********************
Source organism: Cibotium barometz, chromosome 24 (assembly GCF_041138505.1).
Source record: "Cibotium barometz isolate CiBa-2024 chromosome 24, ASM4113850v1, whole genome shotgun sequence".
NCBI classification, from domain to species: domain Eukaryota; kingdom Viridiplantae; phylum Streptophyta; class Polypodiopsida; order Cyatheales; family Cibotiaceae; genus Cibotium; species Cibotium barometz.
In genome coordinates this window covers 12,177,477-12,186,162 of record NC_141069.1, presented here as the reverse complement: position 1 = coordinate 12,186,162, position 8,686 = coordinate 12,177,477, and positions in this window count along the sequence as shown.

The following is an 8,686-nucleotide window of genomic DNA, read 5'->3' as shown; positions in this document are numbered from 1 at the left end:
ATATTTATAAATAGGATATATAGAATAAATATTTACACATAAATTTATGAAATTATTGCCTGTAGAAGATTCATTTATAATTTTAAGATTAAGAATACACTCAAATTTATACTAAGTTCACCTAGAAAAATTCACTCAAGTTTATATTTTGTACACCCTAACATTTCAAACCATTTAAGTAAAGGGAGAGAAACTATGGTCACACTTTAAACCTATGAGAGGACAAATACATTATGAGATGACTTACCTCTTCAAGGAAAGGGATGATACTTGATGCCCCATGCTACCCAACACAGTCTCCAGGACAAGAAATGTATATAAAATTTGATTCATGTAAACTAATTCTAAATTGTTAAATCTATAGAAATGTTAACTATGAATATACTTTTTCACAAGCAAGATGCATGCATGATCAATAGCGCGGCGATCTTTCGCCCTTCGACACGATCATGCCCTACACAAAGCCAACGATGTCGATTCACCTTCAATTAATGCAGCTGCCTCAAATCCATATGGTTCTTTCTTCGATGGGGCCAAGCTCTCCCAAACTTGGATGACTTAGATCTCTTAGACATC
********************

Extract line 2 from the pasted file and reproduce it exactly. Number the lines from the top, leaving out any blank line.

Source record: "Cibotium barometz isolate CiBa-2024 chromosome 24, ASM4113850v1, whole genome shotgun sequence".